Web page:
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International cooperation and technology transfer
Fras, Mojca Kosmatin

D.I.T.S - Facolta’ di Ingegneria - Università’, di Roma "La Sapienza
* D.I.C. Facolta’ di Ingegneria -Università’ di Parma
** Trimble Italia
Commission VI Working Group 3 - Commission IV Working Group 3
KEYWORDS: highway surveying system, kinematic GPS, odometer, differential RTCM GPS, quality assessment.
A number of tests involving GPS receivers in various kinematics settings were conducted to assess the performance of GPS used in
support of highway surveys. The main objective was to experiment the recently developed GPS Pro XR/XRS Trimble receiver for
determining trajectories and reference point positions of a land vehicle dedicated to road maintenance. The performance of this single
frequency receiver, equipped with internal antenna for receiving satellite transmitted RTCM correction, was evaluated by using, as
reference, precisely determined positions. Different surveys were performed both in continuos kinematic and in Stop and Go mode. In
order to define an accuracy range for RTCM corrected positions, the tests were conducted mounting the Pro XR/XRS system on a vehicle
of the Societa’ Autostrade equipped with an odometer and a geodetic dual frequency GPS receiver. Chainage values, conventionally
adopted for localising objects during road surveys, are extracted from the GPS co-ordinates and compared with those derived by the
odometer. Preliminary results from the tests are presented and discussed.
The present work examines the use of GPS for the kinematic
positioning of a land vehicle dedicated to road survey; in
particular, focus was placed on the necessity of the highways
survey, where different vehicles are used to measure parameters
about road surface characteristics.
On the basis of these parameters, the related maintenance
activity can be planned; therefore it is necessary that the
employed vehicles are able to assign a spatial position to every
data samples, which should correspond to a unique point on the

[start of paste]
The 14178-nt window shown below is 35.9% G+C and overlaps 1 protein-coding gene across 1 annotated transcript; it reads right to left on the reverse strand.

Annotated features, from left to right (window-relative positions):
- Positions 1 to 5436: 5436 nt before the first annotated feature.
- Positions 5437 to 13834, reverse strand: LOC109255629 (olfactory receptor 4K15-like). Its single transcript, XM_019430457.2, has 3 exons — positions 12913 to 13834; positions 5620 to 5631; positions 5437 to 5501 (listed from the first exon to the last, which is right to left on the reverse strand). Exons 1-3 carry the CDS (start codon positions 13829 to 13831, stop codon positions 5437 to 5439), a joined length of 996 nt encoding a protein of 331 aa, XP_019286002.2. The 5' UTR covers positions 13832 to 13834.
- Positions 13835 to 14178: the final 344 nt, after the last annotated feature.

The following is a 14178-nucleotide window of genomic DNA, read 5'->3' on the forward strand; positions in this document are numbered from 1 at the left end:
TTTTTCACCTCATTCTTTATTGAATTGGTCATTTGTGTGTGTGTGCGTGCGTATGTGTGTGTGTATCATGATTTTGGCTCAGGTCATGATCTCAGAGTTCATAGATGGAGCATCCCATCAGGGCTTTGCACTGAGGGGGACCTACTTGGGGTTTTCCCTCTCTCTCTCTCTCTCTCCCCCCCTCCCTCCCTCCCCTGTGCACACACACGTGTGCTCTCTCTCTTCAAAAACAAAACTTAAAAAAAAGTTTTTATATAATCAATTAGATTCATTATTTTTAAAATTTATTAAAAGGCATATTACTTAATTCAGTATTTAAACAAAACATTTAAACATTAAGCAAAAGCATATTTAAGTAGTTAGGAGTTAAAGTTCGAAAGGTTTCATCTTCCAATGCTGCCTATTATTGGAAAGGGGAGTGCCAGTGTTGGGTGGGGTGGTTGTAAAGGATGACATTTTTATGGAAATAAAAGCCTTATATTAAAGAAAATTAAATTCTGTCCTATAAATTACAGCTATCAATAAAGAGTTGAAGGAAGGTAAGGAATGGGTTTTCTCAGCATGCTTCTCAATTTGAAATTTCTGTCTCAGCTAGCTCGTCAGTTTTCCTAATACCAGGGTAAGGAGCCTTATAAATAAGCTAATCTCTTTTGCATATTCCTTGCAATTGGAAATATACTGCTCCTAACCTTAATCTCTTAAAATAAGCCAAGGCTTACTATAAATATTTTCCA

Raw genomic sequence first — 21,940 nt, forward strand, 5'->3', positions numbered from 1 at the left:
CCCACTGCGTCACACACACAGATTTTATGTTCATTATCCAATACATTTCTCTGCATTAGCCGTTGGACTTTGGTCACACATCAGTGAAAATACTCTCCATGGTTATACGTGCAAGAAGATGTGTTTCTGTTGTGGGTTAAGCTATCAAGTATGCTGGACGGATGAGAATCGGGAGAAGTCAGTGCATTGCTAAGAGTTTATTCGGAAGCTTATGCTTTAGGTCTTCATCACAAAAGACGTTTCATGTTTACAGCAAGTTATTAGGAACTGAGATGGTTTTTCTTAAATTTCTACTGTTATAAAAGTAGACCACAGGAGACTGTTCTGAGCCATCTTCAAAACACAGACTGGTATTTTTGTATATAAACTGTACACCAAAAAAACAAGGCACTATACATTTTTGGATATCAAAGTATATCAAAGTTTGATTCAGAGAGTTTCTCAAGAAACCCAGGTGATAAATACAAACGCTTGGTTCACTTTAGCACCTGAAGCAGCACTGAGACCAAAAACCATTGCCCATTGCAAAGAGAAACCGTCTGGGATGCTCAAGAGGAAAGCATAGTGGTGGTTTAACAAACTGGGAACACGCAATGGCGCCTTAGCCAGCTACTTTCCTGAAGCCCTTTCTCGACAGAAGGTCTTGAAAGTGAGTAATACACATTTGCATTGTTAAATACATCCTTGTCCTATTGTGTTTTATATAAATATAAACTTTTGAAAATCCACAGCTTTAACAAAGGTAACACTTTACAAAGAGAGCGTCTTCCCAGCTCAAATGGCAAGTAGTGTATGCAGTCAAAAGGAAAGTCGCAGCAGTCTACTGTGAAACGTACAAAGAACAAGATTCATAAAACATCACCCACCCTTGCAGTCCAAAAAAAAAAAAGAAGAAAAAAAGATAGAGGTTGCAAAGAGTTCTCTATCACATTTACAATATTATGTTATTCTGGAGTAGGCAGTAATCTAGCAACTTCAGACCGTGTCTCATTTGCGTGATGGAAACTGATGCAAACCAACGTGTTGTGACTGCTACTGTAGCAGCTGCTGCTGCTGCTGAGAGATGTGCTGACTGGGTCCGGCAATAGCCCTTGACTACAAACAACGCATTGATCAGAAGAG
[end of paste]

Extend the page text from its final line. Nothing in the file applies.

road. The spatial position is usually assigned by means of a
one-dimensional cumulative co-ordinate, know as mile
chainage. The origin of the co-ordinate is set on conventional
points, which can be different for each path of highway.
In most cases the vehicle dedicated to road survey are able to
measure the mile chainage through an odometer. Where
possible, a number of reference points are established in
correspondence of a stable and well visible object (as road signs
or junctions).
In a typical highway survey the vehicle proceeds at a constant
speed (about 70 km/h) on the right lane of the road, as close as
possible to the border line; when passing by the reference
points the operator bits an impulse which is recorded by the on
board computer. Additional points in support of a better
localisation of the measured technical parameters can be
determined on the way; the position of these points is computed
relatively to the main reference points.
The most advanced systems include also a video camera on
board of the vehicle, which acquires images to help in the
positioning processing.
The described measurement system has the following
1. the mile chainage is a relative measure without geographic
meaning; therefore the collected data cannot be either
overlapped to data from other source or referred to a
cartographic reference system;
2. the accuracy of the vehicle’s positions is in the range of 50
to 100 meter every kilometre (the lower errors can be
obtained when the route is quite regular);
3. the durability of the reference point is not guarantied.
With the aim to define an alternative procedure for positioning
data collected on the road, a number of field experiments were
carried out in this work. Initially, the performance a recently
developed GPS receivers (Trimble Pro XR/XRS) was
investigated in different environments. Secondarily different
tests were executed on highways where a vehicle equipped with
an odometer was adopted. Finally, a hardware solution is
proposed to be adopted for operational survey.
Recently developed models of GPS receivers (single frequency
only code) results particularly suitable for accurate and reliable
kinematic survey. In these new receivers the signal acquisition
system is very robust against the noise that is very frequent in a
typical dynamic environment. Moreover the achievable
accuracy (about 1 -2 meter), is quite satisfactory for most of the
applications in the road sector.
Among these new types of receivers, the Pro XR/XRS Trimble
system was selected to carry out the experiment described in the
following. This receiver uses twelve channel for tracking
Ll/CA code with carrier phase filtered observations. It is an
integrated GPS/Beacon/Satellite Differential receiver with
Everest™ multipath rejection technology. The given accuracy
(RMS) for differential correction is of 50 cm plus 1 ppm for
horizontal components and submeter plus 2 ppm for the vertical